Olympic Park: Greenway


CEEQUAL Excellent (97%) – Whole Project Award
Version 4, Dec 2010 | London, England

Client: Olympic Delivery Authority
Design: Arup and Adams & Sutherland
Construction: VolkerFitzpatrick Ltd

Assessor: Chris Burgess and Leah Gilfrin

Project Summary

The Greenway is the name given to the embankment and footpath that runs along the top of Thames Water northern outfall sewers. The northern outfall sewers are the arterial interceptor sewers that collect north London’s sewage and transfer it eastwards by gravity to Beckton sewage treatment works on the River Thames. Whilst the Greenway is owned by Thames Water, it is made available for use by cyclists and pedestrians under a permitted path agreement with the local borough councils. A number of published walking and cycling routes pass along this area.

A section of the Greenway runs along the south side of London 2012 Olympic Park from the bridge adjacent to West Ham Station to St Marks Gate, Victoria Park. The Greenway also extends to the Lea Navigation Towpath (which is owned and maintained by British Waterways) from Carpenters Road to the Greenway at Old Ford Lock.

These sections of the Greenway were in very poor condition; the vegetation was overgrown; vandalism; fly tipping; littering and graffiti were extensive. The whole route was not well used and felt isolated and unsafe.

The project had multiple aims, but ultimately the aim was to transform this section of the Greenway into an urban park and cycleway that is attractive and provides a safe and welcoming environment for visitors and users during the London 2012 Olympic and Paralympics Games and in Legacy.


Ecology and Biodiversity

Within the Olympic Park Biodiversity Action Plan (BAP) it was suggested that the Greenway should make a contribution to brownfield habitat creation. The creation of substrate beds (see Picture 1 below) and several log piles along the route (particularly near Lea Navigation) has contributed to the creation of brownfield habitat which will provide ideal habitats for reptiles and invertebrates. The other habitat that has been created is a mix of meadow and shrub with patches of retained habitat that will provide a rich natural habitat and key green corridor along the south of the Olympic Park. The total area of new habitat that has been installed is 23 738m2 (2.3 hectares).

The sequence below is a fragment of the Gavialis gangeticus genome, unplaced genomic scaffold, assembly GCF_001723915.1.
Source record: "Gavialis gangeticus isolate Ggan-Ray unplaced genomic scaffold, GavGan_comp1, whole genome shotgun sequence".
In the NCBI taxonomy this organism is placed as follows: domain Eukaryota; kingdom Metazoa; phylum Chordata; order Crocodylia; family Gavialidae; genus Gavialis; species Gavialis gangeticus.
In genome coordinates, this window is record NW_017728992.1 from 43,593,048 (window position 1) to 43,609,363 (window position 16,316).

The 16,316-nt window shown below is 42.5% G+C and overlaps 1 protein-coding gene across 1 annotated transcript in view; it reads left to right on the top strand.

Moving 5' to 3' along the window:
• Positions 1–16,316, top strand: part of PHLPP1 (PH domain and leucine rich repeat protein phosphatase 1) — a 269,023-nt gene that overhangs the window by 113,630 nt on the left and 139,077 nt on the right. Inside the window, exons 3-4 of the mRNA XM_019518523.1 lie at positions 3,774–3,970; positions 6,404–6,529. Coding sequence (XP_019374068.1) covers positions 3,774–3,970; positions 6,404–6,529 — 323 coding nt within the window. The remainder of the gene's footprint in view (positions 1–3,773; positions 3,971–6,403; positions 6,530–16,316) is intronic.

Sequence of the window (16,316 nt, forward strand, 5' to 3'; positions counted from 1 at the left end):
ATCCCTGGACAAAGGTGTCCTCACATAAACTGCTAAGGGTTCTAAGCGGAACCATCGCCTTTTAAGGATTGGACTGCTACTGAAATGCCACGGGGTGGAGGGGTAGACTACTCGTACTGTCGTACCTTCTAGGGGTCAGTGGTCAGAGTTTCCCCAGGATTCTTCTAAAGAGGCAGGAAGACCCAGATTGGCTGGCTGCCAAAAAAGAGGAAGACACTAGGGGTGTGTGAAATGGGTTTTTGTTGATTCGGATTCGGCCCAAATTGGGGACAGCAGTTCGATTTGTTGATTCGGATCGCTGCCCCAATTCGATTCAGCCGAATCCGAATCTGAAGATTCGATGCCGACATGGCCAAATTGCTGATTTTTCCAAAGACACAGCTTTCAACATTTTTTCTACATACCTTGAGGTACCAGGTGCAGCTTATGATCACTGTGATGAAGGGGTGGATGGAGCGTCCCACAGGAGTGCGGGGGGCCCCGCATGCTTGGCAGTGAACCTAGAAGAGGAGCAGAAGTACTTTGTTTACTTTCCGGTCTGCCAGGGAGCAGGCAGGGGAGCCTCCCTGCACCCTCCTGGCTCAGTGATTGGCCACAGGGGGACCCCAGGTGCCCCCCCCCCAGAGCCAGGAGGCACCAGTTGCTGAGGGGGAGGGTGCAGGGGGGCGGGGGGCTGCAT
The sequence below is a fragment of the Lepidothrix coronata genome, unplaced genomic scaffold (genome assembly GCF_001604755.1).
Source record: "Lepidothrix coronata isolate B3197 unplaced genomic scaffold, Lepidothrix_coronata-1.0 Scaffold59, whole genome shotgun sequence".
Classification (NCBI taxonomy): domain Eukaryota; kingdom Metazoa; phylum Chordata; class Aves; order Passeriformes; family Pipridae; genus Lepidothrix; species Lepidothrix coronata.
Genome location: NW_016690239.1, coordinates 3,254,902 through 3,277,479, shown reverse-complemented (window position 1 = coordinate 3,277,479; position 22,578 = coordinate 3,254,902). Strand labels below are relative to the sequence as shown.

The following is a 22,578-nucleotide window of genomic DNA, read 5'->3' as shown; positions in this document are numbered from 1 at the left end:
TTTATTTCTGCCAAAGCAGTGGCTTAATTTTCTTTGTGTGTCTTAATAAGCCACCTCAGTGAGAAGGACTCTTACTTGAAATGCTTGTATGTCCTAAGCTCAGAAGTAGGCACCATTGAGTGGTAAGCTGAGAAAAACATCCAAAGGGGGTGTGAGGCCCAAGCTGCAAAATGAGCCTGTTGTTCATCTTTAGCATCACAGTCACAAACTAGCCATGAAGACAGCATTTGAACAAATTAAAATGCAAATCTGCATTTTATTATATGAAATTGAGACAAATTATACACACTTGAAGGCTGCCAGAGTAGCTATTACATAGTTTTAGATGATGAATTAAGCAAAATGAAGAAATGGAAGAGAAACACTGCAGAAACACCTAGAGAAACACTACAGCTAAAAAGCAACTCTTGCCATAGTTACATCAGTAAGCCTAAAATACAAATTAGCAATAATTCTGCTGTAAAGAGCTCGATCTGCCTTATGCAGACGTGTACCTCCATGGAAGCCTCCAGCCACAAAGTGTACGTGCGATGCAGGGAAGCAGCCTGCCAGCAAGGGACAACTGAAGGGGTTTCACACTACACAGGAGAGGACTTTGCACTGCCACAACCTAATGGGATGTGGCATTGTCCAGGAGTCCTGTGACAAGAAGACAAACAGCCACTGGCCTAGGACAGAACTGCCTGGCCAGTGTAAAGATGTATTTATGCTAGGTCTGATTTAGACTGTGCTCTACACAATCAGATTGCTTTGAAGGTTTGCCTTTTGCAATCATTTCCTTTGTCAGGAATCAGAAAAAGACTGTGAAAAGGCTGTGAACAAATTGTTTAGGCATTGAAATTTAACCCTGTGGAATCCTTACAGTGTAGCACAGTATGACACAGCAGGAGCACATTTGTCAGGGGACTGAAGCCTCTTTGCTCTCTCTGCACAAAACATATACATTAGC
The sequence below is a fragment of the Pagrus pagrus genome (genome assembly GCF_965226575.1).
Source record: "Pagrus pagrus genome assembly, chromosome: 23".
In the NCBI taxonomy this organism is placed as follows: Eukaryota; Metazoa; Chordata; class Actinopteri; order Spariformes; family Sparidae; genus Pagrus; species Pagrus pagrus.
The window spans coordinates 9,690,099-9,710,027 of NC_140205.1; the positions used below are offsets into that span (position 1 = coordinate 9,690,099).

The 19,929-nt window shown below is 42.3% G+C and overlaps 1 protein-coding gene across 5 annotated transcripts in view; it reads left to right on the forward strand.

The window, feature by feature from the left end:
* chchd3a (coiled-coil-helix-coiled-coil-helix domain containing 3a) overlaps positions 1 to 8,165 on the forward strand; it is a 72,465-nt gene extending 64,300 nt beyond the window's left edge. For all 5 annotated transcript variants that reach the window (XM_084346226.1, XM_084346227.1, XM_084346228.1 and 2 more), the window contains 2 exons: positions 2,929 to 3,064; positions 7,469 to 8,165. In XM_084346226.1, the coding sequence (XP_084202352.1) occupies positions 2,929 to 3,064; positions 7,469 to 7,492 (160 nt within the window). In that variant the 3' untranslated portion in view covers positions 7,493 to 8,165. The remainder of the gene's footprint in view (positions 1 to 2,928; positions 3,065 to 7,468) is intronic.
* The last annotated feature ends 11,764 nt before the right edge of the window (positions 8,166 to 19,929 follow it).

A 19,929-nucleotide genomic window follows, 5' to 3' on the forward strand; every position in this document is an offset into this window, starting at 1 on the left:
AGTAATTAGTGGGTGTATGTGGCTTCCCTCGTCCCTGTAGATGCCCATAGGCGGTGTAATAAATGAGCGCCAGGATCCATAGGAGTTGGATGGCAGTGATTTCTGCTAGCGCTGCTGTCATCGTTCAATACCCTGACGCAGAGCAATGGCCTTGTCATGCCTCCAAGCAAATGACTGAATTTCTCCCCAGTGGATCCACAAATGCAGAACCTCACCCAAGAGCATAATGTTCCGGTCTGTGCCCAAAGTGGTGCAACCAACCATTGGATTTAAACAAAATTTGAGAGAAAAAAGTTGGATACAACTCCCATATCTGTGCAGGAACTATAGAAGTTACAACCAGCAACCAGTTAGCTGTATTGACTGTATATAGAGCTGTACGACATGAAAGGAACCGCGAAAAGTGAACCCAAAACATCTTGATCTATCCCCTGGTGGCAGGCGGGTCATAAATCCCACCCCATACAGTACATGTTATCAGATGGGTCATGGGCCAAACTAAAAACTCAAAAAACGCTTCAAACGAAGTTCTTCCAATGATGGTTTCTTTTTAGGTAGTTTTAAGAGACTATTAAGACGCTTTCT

Historic Environment

The whole of the Greenway is a heritage asset. There are four locally listed structures on site, which includes the Northern Outfall Sewer (See Picture 2 below).
There are numerous places where the design and build has either drawn attention to, or enhanced heritage features like Channelsea Bridge and other unlisted elements like reclaimed items such as manhole covers, the Abbey Lane Bridge sun dial– all of which reflects the industrial heritage of the area. A maintenance plan for the Greenway was drawn up to ensure the future management and maintenance includes the protection of heritage assets.


The project demonstrated best practice in utilising opportunities to reuse existing materials from site. This included:

  1. use of 1050m2 of reclaimed materials from Northern Outfall Sewer, resulting in 190 tonnes of concrete saved and materials not wasted
  2. reuse of existing fencing for Pedestrian Restraint System saving the need to install 350 linier metres of new fencing
  3. reuse of 1050m2 of site won cobbles (See Picture 3 below) saving 190 tonnes of concrete and materials not wasted
  4. reuse of 40 tonnes of site won bricks (See Picture 4 below)
  5. reuse of 65 site won manhole covers (See Picture 5 below) saving 3250 tonnes of waste
  6. refurbishing and reusing 354m of existing Type C Park Railings (See Picture 6 below).

Along with utilising the existing site materials the project used 100% recycled aggregate for all sub base works, including the reuse of all planings from the existing footpath. The delineation strip was produced in 600mm lengths off site, and in using this method avoided approximately 30 tonnes of concrete over on-site manufacture. The concrete used was 100% stent concrete in the cycle path and 100% light aggregate concrete for the vehicle blocks.

Community Relations

The Greenway has proved to be a hugely popular spot for visitors to come and see the construction progress of the Olympic Park. From the Greenway visitors can get a clear view of the Olympic Stadium and the wider Olympic Park. A visitor centre and cafe, The View Tube, is located adjacent to the Greenway.